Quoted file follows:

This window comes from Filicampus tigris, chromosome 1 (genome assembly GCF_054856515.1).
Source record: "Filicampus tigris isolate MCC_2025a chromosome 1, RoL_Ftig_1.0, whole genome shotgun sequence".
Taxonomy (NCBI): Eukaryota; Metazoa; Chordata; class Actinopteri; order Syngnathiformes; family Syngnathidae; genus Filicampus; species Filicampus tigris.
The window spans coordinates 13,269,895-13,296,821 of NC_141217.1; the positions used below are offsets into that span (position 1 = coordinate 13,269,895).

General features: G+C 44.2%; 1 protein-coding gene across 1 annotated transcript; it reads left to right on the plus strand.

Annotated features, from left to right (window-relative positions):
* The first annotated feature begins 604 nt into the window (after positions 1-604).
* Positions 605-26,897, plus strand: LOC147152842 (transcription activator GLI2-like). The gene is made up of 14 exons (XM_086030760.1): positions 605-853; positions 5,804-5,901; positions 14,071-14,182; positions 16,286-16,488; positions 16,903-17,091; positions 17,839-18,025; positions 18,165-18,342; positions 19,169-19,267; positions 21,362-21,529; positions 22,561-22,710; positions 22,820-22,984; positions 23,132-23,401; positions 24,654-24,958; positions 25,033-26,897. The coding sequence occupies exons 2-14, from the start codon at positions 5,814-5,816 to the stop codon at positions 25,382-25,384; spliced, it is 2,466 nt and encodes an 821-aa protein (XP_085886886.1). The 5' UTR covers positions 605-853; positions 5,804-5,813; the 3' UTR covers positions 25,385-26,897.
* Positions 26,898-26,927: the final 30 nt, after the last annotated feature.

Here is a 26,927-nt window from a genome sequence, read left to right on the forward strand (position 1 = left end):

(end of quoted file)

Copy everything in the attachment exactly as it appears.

This window comes from Filicampus tigris, chromosome 1 (genome assembly GCF_054856515.1).
Source record: "Filicampus tigris isolate MCC_2025a chromosome 1, RoL_Ftig_1.0, whole genome shotgun sequence".
Taxonomy (NCBI): Eukaryota; Metazoa; Chordata; class Actinopteri; order Syngnathiformes; family Syngnathidae; genus Filicampus; species Filicampus tigris.
The window spans coordinates 13,269,895-13,296,821 of NC_141217.1; the positions used below are offsets into that span (position 1 = coordinate 13,269,895).

General features: G+C 44.2%; 1 protein-coding gene across 1 annotated transcript; it reads left to right on the plus strand.

Annotated features, from left to right (window-relative positions):
* The first annotated feature begins 604 nt into the window (after positions 1-604).
* Positions 605-26,897, plus strand: LOC147152842 (transcription activator GLI2-like). The gene is made up of 14 exons (XM_086030760.1): positions 605-853; positions 5,804-5,901; positions 14,071-14,182; positions 16,286-16,488; positions 16,903-17,091; positions 17,839-18,025; positions 18,165-18,342; positions 19,169-19,267; positions 21,362-21,529; positions 22,561-22,710; positions 22,820-22,984; positions 23,132-23,401; positions 24,654-24,958; positions 25,033-26,897. The coding sequence occupies exons 2-14, from the start codon at positions 5,814-5,816 to the stop codon at positions 25,382-25,384; spliced, it is 2,466 nt and encodes an 821-aa protein (XP_085886886.1). The 5' UTR covers positions 605-853; positions 5,804-5,813; the 3' UTR covers positions 25,385-26,897.
* Positions 26,898-26,927: the final 30 nt, after the last annotated feature.

Here is a 26,927-nt window from a genome sequence, read left to right on the forward strand (position 1 = left end):